Fall Series 2011
September 22, Thursday, 8:00 pm
Amherst Books (8 Main Street)
Lawrence Douglas is the author of two novels, The Catastrophist, which was a Kirkus Best Book of the Year, and the newly released Vices, which Sabina Murray has called "a witty, provocative, and devilishly entertaining book," and Booklist has described as an “intriguing, thought-provoking exploration of a man desperately unhappy to be living his own life.” Douglas is the James J. Grosfeld Professor of Law, Jurisprudence and Social Thought at Amherst College and the author of The Memory of Judgment, a study of war crimes trials, and co-author, with Alex George, of the humor book Sense and Nonsensibility.
October 13, Thursday, 8:00 pm
Amherst Books (8 Main Street)
Annie Dillard praised Salvatore Scibona’s first book, The End, as “a masterful novel set amid racial upheaval in 1950s America… Full of wisdom, consequence and grace, Salvatore Scibona’s radiant debut brims with the promise of a remarkable literary career, of which The End is only the beginning.” The End was a finalist for the 2008 National Book Award, and winner of the Young Lions Fiction Award, while Scibona himself has received numerous awards and was named to the "20 Under 40" list of writers to watch by the New Yorker. He administers the writing fellowship at the Fine Arts Work Center in Provincetown, Massachusetts.
November 2, Wednesday, 8:00 pm
J.D. McClatchy has said about Kay Ryan, U.S. Poet Laureate (2008-2010), "Her poems are compact, exhilarating, strange affairs, like Erik Satie miniatures or Joseph Cornell boxes. She is an anomaly in today's literary culture: as intense and elliptical as Dickinson, as buoyant and rueful as Frost." Ryan has published numerous collections of poetry, including The Niagara River (2005), Say Uncle (2000), and Elephant Rocks (1996); The Best of It, an anthology of her work, won a Pulitzer Prize this year. Other awards include the Ruth Lilly Poetry Prize, a Guggenheim fellowship, an Ingram Merrill Award, and a fellowship from the National Endowment for the Arts. She lives in Marin County, in California.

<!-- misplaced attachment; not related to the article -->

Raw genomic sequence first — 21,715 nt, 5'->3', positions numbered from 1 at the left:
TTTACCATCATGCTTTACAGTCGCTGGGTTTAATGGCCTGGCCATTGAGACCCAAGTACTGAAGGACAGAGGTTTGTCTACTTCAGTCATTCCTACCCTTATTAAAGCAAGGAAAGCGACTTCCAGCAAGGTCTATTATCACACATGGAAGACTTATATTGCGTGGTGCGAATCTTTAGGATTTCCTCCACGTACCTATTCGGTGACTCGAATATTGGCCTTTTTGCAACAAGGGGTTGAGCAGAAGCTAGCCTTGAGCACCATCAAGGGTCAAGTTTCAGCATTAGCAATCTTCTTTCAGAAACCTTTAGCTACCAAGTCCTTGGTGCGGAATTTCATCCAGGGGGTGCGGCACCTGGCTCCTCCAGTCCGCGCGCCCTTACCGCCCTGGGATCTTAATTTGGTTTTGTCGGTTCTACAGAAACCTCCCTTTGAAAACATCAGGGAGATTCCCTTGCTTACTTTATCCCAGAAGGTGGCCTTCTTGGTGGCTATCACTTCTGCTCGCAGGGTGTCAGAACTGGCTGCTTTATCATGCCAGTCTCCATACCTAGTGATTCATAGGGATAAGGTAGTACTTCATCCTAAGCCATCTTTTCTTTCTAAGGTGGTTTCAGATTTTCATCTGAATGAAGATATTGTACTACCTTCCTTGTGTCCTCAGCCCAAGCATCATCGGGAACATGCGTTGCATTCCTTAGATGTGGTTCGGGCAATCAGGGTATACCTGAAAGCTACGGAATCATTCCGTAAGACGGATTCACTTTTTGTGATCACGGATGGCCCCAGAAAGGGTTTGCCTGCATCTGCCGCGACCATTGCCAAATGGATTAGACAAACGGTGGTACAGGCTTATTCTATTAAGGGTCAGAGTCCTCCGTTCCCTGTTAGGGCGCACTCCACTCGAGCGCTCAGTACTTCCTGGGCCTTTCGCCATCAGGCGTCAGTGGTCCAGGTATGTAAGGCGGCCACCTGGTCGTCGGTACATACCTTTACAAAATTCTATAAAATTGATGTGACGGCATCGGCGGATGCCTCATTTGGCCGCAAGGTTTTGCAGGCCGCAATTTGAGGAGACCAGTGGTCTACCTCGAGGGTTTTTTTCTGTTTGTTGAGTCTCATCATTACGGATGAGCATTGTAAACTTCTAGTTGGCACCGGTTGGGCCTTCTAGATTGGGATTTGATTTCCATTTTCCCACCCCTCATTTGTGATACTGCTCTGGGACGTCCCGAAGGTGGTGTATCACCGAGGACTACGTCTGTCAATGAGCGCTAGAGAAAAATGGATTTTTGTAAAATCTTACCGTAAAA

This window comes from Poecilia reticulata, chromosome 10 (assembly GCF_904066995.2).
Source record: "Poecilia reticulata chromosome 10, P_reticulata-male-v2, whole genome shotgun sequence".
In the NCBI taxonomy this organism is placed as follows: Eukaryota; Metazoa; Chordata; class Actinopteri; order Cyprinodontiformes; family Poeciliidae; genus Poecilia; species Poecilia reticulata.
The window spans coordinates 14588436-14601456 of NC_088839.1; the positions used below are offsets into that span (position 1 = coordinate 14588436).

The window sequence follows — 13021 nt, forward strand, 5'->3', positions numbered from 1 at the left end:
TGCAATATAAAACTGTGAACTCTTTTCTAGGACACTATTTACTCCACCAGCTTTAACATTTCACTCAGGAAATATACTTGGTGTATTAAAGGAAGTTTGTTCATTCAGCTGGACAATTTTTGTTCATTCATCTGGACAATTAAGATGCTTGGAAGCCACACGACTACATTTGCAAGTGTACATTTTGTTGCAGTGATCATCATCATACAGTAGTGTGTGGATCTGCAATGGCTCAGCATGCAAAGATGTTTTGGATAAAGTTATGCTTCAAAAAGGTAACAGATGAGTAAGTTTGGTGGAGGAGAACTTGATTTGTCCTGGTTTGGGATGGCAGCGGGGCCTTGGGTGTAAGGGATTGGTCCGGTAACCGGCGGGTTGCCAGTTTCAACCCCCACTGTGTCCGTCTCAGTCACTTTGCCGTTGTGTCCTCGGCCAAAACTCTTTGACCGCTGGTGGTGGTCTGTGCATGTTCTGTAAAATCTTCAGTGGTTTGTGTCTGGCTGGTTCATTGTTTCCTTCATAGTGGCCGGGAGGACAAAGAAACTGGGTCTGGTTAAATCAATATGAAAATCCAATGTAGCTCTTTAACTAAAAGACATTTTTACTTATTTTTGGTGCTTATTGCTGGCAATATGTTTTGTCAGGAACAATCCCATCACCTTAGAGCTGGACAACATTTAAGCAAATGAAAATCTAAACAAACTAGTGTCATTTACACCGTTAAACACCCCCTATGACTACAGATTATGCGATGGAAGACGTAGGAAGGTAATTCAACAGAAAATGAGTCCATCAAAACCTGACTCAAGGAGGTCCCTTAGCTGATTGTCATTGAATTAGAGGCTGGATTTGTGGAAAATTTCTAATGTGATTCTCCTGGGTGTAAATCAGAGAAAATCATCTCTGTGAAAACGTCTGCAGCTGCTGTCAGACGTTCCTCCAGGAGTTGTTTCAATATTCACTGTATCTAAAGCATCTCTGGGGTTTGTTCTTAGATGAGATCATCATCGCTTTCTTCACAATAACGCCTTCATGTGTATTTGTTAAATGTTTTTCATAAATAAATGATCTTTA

PLEASE NOTE THE VENUE CHANGE FOR THIS EVENT!
November 29, Tuesday, 8:00 pm
Cole Assembly Room, aka The Red Room (Converse Hall)
Jennifer Egan's books include Look at Me, The Keep, and, most recently,A Visit from the Goon Squad, which won the 2011 Pulitzer Prize for Fiction. The New York Review of Books described it as "A rich and unforgettable novel about decay and endurance, about individuals in a world as it changes around them…" and The New York Times as "A spiky, shape-shifting book… A display of Egan's extreme virtuosity." Egan was named one of Time magazine's 100 Most Influential People in 2011, and is the recipient of many other awards and distinctions, including NEA and Guggenheim Fellowships. She lives in Brooklyn.
December 7, Wednesday, 8:00 pm
Amherst Books (8 Main Street)
“[Sabina] Murray writes stories of fierce intensity, stories that are evocative, distinct, and haunting," Claire Messud wrote in The New York Times Book Review about The Caprices, a collection that won the 2002 PEN/Faulkner Award. Murray is also the author of Slow Burn, A Carnivore's Inquiry, Forgery, and, newly, Tales of the New World--a collection of short stories that charts the travels of explorers and settlers from Magellan to Jim Jones, re-imagining the pivotal and private moments of their famous expeditions. Murray, a Guggenheim Fellow among many other honors, directs the Creative Writing Program at Umass Amherst.